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Opinions June 4, 2014

June 4, 2014
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The following Indiana Supreme Court opinion was posted after IL deadline Tuesday:
Bruce Ryan v. State of Indiana
49S02-1311-CR-734
Criminal. Affirms two convictions of Class C felony sexual misconduct with a minor, finding no fundamental error by prosecutor’s statements during closing argument. The prosecutor improperly urged the jury to convict Ryan for reasons other than his guilt, but his failure to contemporaneously object and enable the trial court to take corrective action results in procedural default on his appellate claim.

Wednesday’s opinions
Lori Nicklas v. Von Tobel Corporation, Individually, and d/b/a Von Tobel Lumber; and Von Tobel Lumber Company, Inc.
64A03-1310-CC-429
Civil collection. Affirms summary judgment in favor of Von Tobel Corp. and the denial of Nicklas’ motion for summary judgment on the company’s action to recover money owed on a promissory note executed by Nicklas and her husband. An agreed judgment against one obligor does not merge and extinguish the obligation of another person jointly and severally liable on the same contract, so Van Tobel was free to seek a judgment against Lori Nicklas after an agreed judgment with Shawn Nicklas had been entered.

In the Matter of the Supervised Estate of Mildred Borgwald, Deceased v. Old National Bank and Raelynn Pound
84A01-1302-ES-80
Estate, supervised. Affirms decision in favor of Old National Bank and Pound, entitling the bank to foreclose on the mortgage and equity line of credit against the estate. The trial court properly excluded the testimony of the estate’s proffered expert witness, Dr. Robert Lalouche pursuant to Evid. R. 702; the estate was not denied the opportunity to make an offer of proof regarding Lalouche’s anticipated testimony; the trial court did not abuse its discretion by admitting redacted, certified copies of medical records; and ONB’s mortgage was not invalidated.

Michael W. Palmby v. Karen M. Palmby
32A04-1310-DR-506
Domestic relation. Affirms denial of Michael Palmby’s verified petition for revocation of spousal maintenance. The trial court did not abuse its discretion when it denied his request and instead modified the payment terms of the accumulated rehabilitative maintenance.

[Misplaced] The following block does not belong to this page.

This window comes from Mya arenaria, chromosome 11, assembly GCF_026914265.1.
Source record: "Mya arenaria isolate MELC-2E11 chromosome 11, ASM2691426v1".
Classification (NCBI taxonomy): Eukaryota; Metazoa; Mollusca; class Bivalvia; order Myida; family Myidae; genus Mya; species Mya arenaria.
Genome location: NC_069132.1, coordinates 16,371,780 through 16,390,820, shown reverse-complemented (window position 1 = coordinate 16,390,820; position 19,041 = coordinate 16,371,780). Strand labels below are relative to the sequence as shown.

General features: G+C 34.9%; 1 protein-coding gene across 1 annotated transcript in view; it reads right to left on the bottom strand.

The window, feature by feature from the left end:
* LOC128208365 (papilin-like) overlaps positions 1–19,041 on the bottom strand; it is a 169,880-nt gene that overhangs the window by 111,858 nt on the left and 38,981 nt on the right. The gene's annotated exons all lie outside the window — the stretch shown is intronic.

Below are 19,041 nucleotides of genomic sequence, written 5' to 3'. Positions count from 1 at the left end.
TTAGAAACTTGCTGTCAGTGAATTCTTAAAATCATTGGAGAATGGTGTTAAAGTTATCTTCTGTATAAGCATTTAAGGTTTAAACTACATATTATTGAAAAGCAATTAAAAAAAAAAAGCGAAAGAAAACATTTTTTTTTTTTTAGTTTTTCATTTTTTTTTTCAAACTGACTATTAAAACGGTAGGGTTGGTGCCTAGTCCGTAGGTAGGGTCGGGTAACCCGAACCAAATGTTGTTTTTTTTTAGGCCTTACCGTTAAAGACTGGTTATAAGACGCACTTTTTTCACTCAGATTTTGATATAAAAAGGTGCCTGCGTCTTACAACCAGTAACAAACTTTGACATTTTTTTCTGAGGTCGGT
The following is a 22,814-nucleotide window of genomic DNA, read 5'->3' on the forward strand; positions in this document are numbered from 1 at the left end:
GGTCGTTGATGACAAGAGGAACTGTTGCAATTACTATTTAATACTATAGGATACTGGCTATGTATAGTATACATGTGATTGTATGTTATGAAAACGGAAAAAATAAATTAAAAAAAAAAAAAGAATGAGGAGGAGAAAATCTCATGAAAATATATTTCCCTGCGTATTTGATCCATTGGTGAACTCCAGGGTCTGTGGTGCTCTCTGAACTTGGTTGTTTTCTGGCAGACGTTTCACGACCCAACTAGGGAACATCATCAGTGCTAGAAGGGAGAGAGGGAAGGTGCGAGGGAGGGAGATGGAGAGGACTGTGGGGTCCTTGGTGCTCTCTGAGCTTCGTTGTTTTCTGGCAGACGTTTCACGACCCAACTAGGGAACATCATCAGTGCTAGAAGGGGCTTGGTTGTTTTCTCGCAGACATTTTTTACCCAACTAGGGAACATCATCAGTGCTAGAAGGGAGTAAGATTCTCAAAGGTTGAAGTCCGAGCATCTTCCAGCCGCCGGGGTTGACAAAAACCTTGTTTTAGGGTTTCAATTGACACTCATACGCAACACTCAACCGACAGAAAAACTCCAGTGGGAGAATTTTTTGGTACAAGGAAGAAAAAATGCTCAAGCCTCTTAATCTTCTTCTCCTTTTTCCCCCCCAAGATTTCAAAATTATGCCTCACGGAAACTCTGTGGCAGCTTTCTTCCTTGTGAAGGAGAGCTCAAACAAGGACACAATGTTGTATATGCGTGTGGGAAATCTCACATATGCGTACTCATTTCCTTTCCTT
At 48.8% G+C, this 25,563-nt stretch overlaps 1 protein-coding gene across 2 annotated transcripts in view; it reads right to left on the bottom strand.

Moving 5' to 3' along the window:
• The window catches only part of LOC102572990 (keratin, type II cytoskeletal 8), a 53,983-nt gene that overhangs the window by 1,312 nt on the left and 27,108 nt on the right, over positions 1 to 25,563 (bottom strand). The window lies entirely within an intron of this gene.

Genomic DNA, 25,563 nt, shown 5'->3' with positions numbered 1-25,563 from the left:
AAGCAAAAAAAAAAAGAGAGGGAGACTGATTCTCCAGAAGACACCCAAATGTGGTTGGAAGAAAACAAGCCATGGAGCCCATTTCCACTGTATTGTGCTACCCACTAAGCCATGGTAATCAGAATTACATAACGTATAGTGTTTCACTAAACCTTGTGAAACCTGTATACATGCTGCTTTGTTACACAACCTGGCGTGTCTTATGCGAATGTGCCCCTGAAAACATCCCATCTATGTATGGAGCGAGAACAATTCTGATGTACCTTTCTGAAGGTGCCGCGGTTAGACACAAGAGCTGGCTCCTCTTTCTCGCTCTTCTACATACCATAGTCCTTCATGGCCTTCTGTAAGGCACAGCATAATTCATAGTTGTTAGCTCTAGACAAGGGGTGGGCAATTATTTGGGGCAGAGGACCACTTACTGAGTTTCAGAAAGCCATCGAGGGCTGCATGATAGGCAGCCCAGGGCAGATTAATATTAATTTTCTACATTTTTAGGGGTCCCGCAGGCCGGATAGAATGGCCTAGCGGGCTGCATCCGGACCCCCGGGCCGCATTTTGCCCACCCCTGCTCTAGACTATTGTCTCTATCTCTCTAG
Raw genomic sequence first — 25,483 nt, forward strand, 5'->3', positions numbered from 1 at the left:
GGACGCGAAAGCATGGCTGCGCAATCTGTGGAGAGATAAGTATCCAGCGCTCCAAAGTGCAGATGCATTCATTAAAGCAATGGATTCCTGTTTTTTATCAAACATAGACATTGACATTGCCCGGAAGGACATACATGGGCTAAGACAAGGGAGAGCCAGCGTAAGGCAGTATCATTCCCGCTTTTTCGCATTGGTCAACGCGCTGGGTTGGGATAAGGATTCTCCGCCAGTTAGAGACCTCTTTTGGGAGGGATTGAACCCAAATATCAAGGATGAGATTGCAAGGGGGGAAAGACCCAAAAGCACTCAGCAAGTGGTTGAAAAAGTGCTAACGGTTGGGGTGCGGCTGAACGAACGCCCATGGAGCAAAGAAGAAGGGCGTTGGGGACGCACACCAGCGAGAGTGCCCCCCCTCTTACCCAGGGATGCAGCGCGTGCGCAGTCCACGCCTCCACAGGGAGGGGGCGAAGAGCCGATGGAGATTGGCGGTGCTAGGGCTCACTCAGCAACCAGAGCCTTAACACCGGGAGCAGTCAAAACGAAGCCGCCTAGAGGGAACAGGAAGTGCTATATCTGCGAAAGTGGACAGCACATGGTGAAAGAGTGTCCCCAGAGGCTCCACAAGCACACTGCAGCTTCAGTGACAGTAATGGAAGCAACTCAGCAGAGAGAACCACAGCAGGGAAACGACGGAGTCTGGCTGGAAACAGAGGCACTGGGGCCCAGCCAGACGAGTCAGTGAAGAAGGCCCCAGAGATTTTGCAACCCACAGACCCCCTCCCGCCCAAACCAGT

Indiana Insurance Company v. Patricia Kopetsky, and KB Home Indiana Inc.
49A02-1304-PL-340
Civil plenary. KB Home has successfully alleged “property damage” caused by an “occurrence” pursuant to the policies and that the policies’ “expected and intended” and “contractual liability” exclusions do not work to bar coverage in this case. However, the designated evidence generates a question of fact as to whether the known loss doctrine works to bar coverage in this case, and so remands for trial on that question only. Reverses the trial court’s determination that Indiana Insurance is obligated to indemnify Kopetsky as a question not yet ripe for adjudication and affirms that the trial court did not err in granting summary judgment in favor of Indiana Insurance on her bad faith counterclaim.

Marilee Garrison v. State of Indiana (NFP)
82A04-1312-CR-599
Criminal. Affirms conviction and sentence for Class C felony conspiracy to commit theft.

Shemika L. Boyd v. Review Board of the Indiana Department of Workforce Development and Amazon Com INDC, LLC (NFP)
93A02-1310-EX-886
Agency action. Affirms decision that Boyd is ineligible for unemployment benefits.

Corday C. Dixon v. State of Indiana (NFP)
20A03-1311-CR-448
Criminal. Affirms convictions and sentence for two counts of Class C felony child molesting and one count of Class A felony child molesting.

Dennis Daniels v. State of Indiana (NFP)
20A05-1310-CR-517
Criminal. Affirms conviction of Class A misdemeanor criminal recklessness.

Nathan Ferguson and Deanna Ferguson v. Shiel Sexton Company, Inc. d/b/a Shiel Sexton, And WR Dunkin & Son, Incorporated; Lynch, Harrison & Brumleve, Inc.; et al (NFP)